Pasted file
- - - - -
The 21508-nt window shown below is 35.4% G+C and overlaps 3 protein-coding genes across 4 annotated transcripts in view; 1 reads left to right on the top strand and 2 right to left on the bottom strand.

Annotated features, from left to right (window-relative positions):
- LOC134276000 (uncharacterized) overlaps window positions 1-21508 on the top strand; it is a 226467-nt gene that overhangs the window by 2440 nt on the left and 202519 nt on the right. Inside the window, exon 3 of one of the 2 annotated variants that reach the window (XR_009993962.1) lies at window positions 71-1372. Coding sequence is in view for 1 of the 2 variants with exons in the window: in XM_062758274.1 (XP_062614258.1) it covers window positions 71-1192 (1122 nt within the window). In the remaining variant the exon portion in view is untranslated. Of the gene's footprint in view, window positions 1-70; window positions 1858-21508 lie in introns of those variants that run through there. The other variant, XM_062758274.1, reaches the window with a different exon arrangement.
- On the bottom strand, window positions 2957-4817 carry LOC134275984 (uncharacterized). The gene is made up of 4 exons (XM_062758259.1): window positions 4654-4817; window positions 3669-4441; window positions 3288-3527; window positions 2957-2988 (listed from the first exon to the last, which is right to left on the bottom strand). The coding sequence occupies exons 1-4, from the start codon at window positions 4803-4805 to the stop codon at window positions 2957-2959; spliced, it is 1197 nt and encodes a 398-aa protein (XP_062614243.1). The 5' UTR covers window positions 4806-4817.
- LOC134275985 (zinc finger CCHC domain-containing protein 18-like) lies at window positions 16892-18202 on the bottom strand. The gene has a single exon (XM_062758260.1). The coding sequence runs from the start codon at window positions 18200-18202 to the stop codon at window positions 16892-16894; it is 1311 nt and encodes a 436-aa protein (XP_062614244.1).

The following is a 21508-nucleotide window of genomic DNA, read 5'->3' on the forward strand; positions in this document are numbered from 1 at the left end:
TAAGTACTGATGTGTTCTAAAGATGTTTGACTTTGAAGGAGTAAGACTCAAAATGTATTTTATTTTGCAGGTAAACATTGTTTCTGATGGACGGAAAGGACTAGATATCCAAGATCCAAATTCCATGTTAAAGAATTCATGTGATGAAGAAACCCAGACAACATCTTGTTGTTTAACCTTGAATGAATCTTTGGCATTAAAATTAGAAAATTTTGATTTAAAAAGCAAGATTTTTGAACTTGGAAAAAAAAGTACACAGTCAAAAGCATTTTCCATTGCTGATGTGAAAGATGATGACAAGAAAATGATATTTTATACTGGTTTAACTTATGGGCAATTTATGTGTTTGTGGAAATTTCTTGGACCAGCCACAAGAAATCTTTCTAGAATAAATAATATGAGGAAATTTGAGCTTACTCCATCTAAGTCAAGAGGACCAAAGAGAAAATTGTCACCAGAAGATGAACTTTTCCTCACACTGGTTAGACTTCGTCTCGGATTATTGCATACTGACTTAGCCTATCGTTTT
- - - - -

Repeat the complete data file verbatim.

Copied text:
The 21508-nt window shown below is 35.4% G+C and overlaps 3 protein-coding genes across 4 annotated transcripts in view; 1 reads left to right on the top strand and 2 right to left on the bottom strand.

Annotated features, from left to right (window-relative positions):
- LOC134276000 (uncharacterized) overlaps window positions 1-21508 on the top strand; it is a 226467-nt gene that overhangs the window by 2440 nt on the left and 202519 nt on the right. Inside the window, exon 3 of one of the 2 annotated variants that reach the window (XR_009993962.1) lies at window positions 71-1372. Coding sequence is in view for 1 of the 2 variants with exons in the window: in XM_062758274.1 (XP_062614258.1) it covers window positions 71-1192 (1122 nt within the window). In the remaining variant the exon portion in view is untranslated. Of the gene's footprint in view, window positions 1-70; window positions 1858-21508 lie in introns of those variants that run through there. The other variant, XM_062758274.1, reaches the window with a different exon arrangement.
- On the bottom strand, window positions 2957-4817 carry LOC134275984 (uncharacterized). The gene is made up of 4 exons (XM_062758259.1): window positions 4654-4817; window positions 3669-4441; window positions 3288-3527; window positions 2957-2988 (listed from the first exon to the last, which is right to left on the bottom strand). The coding sequence occupies exons 1-4, from the start codon at window positions 4803-4805 to the stop codon at window positions 2957-2959; spliced, it is 1197 nt and encodes a 398-aa protein (XP_062614243.1). The 5' UTR covers window positions 4806-4817.
- LOC134275985 (zinc finger CCHC domain-containing protein 18-like) lies at window positions 16892-18202 on the bottom strand. The gene has a single exon (XM_062758260.1). The coding sequence runs from the start codon at window positions 18200-18202 to the stop codon at window positions 16892-16894; it is 1311 nt and encodes a 436-aa protein (XP_062614244.1).

The following is a 21508-nucleotide window of genomic DNA, read 5'->3' on the forward strand; positions in this document are numbered from 1 at the left end:
TAAGTACTGATGTGTTCTAAAGATGTTTGACTTTGAAGGAGTAAGACTCAAAATGTATTTTATTTTGCAGGTAAACATTGTTTCTGATGGACGGAAAGGACTAGATATCCAAGATCCAAATTCCATGTTAAAGAATTCATGTGATGAAGAAACCCAGACAACATCTTGTTGTTTAACCTTGAATGAATCTTTGGCATTAAAATTAGAAAATTTTGATTTAAAAAGCAAGATTTTTGAACTTGGAAAAAAAAGTACACAGTCAAAAGCATTTTCCATTGCTGATGTGAAAGATGATGACAAGAAAATGATATTTTATACTGGTTTAACTTATGGGCAATTTATGTGTTTGTGGAAATTTCTTGGACCAGCCACAAGAAATCTTTCTAGAATAAATAATATGAGGAAATTTGAGCTTACTCCATCTAAGTCAAGAGGACCAAAGAGAAAATTGTCACCAGAAGATGAACTTTTCCTCACACTGGTTAGACTTCGTCTCGGATTATTGCATACTGACTTAGCCTATCGTTTT